It’s not every day a senior living center sees a resident turn 100.
Last week, Parsons House La Porte held a birthday party for three residents who have either reached the century mark or or soon will.
Noila Green turned 100 July 22; Allie Mills’ 100th birthday will take place Nov. 29; and Maggie Nesbit’s 100th birthday is Dec. 18.
The assisted living community, at 8727 Fairmont Parkway, brought in family, friends and La Porte city officials to help the residents celebrate their birthdays Sept. 22.
Photo boards representing the women’s lives were displayed, and guests watched a video, Tell Us Your Story, showcasing La Porte’s history. Parsons House staff members said they’re impressed with the three birthday ladies, who are positive women who still enjoy life.
“We feel blessed to be in the company of such wise and dynamic individuals,” Executive Director Colleen Moody said.
Green, who was raised in Hayes, La., lived in La Porte from 1950 to 2008 and then in Baytown.
Green is a Cajun at heart who loves chicken stew and the New Orleans Saints and remembers when neighborhood children asked her for cookies and called her “Momo Green.”
A widow, Green has four children, 17 grandchildren, 39 great-grandchildren, 29 great-great-grandchildren and one great-great-great-grandchild.
Before moving to Parsons House, Green was an avid gardener who won several yard-of-the-month awards.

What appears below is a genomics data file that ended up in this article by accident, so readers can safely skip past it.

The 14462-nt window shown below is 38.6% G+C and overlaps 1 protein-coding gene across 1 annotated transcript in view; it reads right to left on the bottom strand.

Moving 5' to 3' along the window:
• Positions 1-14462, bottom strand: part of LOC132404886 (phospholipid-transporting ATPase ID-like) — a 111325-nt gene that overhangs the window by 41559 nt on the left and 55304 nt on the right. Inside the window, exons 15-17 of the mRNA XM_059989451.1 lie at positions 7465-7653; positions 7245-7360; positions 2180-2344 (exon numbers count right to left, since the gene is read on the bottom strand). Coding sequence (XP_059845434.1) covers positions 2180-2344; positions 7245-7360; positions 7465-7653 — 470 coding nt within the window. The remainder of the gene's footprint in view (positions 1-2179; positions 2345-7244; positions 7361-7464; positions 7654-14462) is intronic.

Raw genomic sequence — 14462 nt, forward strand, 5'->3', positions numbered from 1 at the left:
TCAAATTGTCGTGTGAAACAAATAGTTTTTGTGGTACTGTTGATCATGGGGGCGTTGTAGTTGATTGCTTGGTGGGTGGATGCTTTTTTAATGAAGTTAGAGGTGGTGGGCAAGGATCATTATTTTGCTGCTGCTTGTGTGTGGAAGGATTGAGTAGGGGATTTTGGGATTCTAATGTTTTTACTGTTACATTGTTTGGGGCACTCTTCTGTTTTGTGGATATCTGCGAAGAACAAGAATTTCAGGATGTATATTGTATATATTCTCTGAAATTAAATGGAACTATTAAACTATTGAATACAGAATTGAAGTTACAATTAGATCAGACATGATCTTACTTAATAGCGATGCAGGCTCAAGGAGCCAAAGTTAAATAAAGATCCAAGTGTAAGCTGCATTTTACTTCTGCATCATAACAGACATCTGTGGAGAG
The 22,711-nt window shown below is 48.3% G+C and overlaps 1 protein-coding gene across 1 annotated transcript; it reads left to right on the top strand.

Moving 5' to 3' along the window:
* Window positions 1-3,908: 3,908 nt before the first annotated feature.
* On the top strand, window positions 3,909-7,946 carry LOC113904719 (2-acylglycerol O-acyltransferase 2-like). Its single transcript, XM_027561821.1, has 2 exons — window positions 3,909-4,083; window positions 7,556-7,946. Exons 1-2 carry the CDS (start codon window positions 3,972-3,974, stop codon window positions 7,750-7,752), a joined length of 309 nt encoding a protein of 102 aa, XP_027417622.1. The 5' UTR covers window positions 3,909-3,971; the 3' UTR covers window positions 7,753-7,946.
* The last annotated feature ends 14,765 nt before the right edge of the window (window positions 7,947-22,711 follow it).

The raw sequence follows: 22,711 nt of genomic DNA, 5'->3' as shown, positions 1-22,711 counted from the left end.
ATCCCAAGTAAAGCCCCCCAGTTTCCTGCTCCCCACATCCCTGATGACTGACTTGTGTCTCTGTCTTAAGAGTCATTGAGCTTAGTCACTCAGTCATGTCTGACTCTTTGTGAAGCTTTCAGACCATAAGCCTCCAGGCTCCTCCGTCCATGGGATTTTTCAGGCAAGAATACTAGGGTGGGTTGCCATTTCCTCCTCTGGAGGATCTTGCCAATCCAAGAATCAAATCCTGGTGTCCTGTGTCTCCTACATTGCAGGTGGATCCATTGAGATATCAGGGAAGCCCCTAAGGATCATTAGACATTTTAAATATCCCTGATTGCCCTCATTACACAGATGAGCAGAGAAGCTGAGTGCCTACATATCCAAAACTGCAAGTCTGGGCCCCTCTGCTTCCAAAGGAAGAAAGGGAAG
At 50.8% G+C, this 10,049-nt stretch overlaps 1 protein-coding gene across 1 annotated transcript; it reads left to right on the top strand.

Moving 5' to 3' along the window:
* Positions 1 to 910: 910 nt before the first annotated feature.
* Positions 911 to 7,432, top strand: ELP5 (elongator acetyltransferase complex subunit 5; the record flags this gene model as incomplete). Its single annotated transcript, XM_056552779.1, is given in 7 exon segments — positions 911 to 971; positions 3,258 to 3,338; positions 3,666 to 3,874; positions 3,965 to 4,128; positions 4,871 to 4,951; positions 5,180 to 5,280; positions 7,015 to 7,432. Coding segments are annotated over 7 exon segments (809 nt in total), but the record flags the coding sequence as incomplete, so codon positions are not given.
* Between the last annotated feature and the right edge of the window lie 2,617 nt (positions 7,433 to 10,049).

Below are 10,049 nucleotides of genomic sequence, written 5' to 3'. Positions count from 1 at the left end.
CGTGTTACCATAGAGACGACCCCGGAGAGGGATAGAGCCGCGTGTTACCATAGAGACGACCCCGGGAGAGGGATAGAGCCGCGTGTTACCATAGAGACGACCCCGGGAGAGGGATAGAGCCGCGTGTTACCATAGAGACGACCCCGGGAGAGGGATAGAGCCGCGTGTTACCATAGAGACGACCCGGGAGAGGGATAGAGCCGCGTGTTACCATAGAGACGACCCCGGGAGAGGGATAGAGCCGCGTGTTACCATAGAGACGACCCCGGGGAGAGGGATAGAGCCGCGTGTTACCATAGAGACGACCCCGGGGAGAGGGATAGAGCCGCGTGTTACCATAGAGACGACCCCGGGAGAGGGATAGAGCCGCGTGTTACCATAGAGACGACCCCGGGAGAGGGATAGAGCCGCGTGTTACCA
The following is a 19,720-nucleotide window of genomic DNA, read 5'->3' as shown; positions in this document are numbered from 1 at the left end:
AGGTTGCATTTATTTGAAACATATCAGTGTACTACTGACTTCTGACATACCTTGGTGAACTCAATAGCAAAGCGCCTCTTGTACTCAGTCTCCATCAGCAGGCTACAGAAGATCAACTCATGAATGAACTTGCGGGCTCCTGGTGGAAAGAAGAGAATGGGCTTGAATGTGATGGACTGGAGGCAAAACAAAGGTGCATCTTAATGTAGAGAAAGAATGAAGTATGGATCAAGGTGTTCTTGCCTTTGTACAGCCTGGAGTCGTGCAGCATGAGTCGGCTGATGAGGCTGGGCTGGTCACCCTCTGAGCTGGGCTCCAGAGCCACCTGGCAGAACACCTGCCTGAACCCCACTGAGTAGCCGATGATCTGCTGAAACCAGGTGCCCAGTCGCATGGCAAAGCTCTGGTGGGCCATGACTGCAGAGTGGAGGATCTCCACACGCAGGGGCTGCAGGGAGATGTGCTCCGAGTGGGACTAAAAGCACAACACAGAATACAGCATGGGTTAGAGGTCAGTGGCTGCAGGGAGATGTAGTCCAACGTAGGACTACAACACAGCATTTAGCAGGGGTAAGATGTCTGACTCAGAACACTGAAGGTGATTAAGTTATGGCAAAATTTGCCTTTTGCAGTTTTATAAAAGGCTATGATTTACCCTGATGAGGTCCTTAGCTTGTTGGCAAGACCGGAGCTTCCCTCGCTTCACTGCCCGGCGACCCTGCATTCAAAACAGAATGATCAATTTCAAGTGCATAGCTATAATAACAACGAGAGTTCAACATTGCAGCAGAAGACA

She also loves dancing, bingo, card games and spending time at church.
Green looks back at her life with contentment. “I never had a rich life, but we always had enough to live,” she said.
Though Mills lived briefly in Humble as a child, she spent most of her childhood in rural central Texas.
“We went to Sunday school and church and went Kodaking (taking pictures) on Sunday afternoons,” she said. “If we wanted ice cream we had to make it; nothing was open.”
As an adult, she lived in La Porte for 65 years and worked as a beautician. She has two sons, four grandchildren and five great-grandchildren.
Mills said followed her mother’s example and was a strict parent. “She was good to us, but when she said no, she meant no.”
If she could do anything differently, Mills said, she might have pursued her goal of becoming a schoolteacher. But she said she has no complaints.
“I thought I had a wonderful life. I never thought I’d live to be a hundred.”
Unlike many of her contemporaries, Nesbit was a working mother in the 1930s and ’40s.
I was a comptometer operator,” said Nesbit, referring to an early form of today’s calculator that required fast finger work.
Nesbit was born in Fort Worth and after marrying in 1934, lived in Angleton, and later in Galena Park.
She has two daughters, five grandchildren and seven great-grandchildren.
Nesbit remembers her first car â€” a Chevrolet. She spent many of her adult years working, caring for her children and attending church.
Today, she enjoys arts and crafts, bingo and card games.
Daughter Diana Clements described her mother as “a generous woman.”
“The thing I can always remember about her was she was always trying to help someone in some way,” said Clements, who lives in Galena Park.